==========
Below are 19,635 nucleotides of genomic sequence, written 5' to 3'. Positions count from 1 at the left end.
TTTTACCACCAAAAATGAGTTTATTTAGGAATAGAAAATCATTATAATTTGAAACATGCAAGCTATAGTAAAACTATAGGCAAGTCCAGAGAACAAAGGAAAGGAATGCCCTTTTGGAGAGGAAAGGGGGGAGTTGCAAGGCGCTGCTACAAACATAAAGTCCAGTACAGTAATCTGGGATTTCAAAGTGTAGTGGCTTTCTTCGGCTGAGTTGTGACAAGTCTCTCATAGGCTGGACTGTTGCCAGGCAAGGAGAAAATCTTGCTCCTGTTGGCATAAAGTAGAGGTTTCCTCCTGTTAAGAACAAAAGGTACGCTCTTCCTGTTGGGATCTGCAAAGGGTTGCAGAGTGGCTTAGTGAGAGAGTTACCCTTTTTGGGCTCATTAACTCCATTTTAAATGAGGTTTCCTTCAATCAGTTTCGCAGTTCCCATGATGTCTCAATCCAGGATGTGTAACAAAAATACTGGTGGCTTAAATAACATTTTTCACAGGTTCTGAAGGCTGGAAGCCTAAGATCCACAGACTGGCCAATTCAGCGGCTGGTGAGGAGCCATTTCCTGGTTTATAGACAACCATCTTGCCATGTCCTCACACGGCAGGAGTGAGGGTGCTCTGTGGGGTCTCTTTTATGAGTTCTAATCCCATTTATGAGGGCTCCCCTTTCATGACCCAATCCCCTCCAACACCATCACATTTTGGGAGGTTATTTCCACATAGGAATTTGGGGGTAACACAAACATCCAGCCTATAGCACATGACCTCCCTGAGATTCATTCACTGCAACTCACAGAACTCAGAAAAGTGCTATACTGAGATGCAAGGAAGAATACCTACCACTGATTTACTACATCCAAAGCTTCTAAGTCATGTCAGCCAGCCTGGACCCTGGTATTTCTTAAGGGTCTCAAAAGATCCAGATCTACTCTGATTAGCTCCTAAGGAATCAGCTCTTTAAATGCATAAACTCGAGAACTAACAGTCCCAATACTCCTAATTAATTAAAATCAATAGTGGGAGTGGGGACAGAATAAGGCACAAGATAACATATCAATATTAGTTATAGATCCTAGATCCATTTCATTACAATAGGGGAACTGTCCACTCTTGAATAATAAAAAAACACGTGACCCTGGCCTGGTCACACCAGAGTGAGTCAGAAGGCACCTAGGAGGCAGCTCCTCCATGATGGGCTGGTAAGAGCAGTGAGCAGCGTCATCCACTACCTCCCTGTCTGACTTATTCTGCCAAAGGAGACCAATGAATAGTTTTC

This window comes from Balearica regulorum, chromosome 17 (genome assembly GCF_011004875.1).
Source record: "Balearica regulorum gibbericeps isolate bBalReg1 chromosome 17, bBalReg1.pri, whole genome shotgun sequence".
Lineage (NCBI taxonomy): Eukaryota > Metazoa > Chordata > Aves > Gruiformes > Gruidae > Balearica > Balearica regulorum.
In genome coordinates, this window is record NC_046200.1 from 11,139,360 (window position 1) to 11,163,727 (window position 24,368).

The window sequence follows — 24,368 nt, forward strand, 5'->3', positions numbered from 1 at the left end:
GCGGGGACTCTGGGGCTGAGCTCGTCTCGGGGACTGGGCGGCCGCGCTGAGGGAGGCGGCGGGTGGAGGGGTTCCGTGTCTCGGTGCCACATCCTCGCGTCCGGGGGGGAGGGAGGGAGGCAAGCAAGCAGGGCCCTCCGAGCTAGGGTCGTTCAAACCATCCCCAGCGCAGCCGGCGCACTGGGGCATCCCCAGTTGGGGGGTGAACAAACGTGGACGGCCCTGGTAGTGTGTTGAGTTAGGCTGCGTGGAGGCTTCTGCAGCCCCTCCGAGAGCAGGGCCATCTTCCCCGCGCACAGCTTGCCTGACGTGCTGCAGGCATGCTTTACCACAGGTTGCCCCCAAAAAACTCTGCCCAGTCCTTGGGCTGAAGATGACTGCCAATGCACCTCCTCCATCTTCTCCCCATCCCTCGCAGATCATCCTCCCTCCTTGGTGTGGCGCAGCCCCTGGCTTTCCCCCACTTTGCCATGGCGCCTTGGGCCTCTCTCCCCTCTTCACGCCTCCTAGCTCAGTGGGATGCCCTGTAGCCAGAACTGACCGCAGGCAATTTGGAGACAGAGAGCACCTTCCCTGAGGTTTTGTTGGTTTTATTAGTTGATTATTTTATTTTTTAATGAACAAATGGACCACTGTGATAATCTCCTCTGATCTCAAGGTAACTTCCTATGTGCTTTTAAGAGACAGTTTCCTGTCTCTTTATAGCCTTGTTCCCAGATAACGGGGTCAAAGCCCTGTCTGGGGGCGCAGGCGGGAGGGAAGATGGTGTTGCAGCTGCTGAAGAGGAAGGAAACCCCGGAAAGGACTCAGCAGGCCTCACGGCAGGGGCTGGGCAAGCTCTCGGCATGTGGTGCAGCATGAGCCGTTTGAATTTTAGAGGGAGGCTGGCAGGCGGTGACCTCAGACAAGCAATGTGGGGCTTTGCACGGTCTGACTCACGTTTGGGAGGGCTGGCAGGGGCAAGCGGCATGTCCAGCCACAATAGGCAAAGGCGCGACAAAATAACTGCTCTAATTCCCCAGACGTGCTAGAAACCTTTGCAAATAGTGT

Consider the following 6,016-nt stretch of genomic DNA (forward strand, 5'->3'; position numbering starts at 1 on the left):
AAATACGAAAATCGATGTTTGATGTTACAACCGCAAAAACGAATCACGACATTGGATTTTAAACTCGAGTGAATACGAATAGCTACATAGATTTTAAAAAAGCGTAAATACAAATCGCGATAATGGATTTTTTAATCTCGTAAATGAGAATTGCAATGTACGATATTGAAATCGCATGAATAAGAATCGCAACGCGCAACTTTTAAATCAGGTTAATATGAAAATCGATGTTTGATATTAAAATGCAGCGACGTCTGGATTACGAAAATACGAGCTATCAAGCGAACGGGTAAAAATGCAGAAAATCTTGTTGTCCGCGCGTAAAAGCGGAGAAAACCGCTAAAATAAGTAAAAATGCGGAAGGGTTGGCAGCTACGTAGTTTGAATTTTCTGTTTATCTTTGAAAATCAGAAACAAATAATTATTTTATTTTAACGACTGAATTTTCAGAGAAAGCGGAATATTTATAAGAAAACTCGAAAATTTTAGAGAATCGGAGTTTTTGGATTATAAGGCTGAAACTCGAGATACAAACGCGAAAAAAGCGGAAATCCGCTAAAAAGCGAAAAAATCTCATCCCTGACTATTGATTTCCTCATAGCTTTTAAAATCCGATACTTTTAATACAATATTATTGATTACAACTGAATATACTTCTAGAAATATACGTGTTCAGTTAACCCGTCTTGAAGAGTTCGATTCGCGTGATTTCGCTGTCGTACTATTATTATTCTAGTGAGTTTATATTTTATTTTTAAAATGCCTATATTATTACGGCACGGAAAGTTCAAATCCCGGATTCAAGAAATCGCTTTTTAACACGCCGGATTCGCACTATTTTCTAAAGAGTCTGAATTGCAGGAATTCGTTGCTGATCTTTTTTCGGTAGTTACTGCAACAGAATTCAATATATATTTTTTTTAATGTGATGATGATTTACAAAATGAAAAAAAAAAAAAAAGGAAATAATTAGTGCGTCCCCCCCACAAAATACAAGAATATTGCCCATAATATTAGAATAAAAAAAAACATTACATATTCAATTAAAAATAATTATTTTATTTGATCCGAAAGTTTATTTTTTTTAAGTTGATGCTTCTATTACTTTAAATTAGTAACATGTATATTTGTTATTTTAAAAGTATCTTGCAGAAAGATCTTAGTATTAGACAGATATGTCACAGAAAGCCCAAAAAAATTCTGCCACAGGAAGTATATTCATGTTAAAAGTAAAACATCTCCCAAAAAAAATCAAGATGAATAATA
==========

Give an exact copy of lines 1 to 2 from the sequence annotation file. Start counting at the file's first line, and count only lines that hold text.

Below are 19,635 nucleotides of genomic sequence, written 5' to 3'. Positions count from 1 at the left end.
TTTTACCACCAAAAATGAGTTTATTTAGGAATAGAAAATCATTATAATTTGAAACATGCAAGCTATAGTAAAACTATAGGCAAGTCCAGAGAACAAAGGAAAGGAATGCCCTTTTGGAGAGGAAAGGGGGGAGTTGCAAGGCGCTGCTACAAACATAAAGTCCAGTACAGTAATCTGGGATTTCAAAGTGTAGTGGCTTTCTTCGGCTGAGTTGTGACAAGTCTCTCATAGGCTGGACTGTTGCCAGGCAAGGAGAAAATCTTGCTCCTGTTGGCATAAAGTAGAGGTTTCCTCCTGTTAAGAACAAAAGGTACGCTCTTCCTGTTGGGATCTGCAAAGGGTTGCAGAGTGGCTTAGTGAGAGAGTTACCCTTTTTGGGCTCATTAACTCCATTTTAAATGAGGTTTCCTTCAATCAGTTTCGCAGTTCCCATGATGTCTCAATCCAGGATGTGTAACAAAAATACTGGTGGCTTAAATAACATTTTTCACAGGTTCTGAAGGCTGGAAGCCTAAGATCCACAGACTGGCCAATTCAGCGGCTGGTGAGGAGCCATTTCCTGGTTTATAGACAACCATCTTGCCATGTCCTCACACGGCAGGAGTGAGGGTGCTCTGTGGGGTCTCTTTTATGAGTTCTAATCCCATTTATGAGGGCTCCCCTTTCATGACCCAATCCCCTCCAACACCATCACATTTTGGGAGGTTATTTCCACATAGGAATTTGGGGGTAACACAAACATCCAGCCTATAGCACATGACCTCCCTGAGATTCATTCACTGCAACTCACAGAACTCAGAAAAGTGCTATACTGAGATGCAAGGAAGAATACCTACCACTGATTTACTACATCCAAAGCTTCTAAGTCATGTCAGCCAGCCTGGACCCTGGTATTTCTTAAGGGTCTCAAAAGATCCAGATCTACTCTGATTAGCTCCTAAGGAATCAGCTCTTTAAATGCATAAACTCGAGAACTAACAGTCCCAATACTCCTAATTAATTAAAATCAATAGTGGGAGTGGGGACAGAATAAGGCACAAGATAACATATCAATATTAGTTATAGATCCTAGATCCATTTCATTACAATAGGGGAACTGTCCACTCTTGAATAATAAAAAAACACGTGACCCTGGCCTGGTCACACCAGAGTGAGTCAGAAGGCACCTAGGAGGCAGCTCCTCCATGATGGGCTGGTAAGAGCAGTGAGCAGCGTCATCCACTACCTCCCTGTCTGACTTATTCTGCCAAAGGAGACCAATGAATAGTTTTC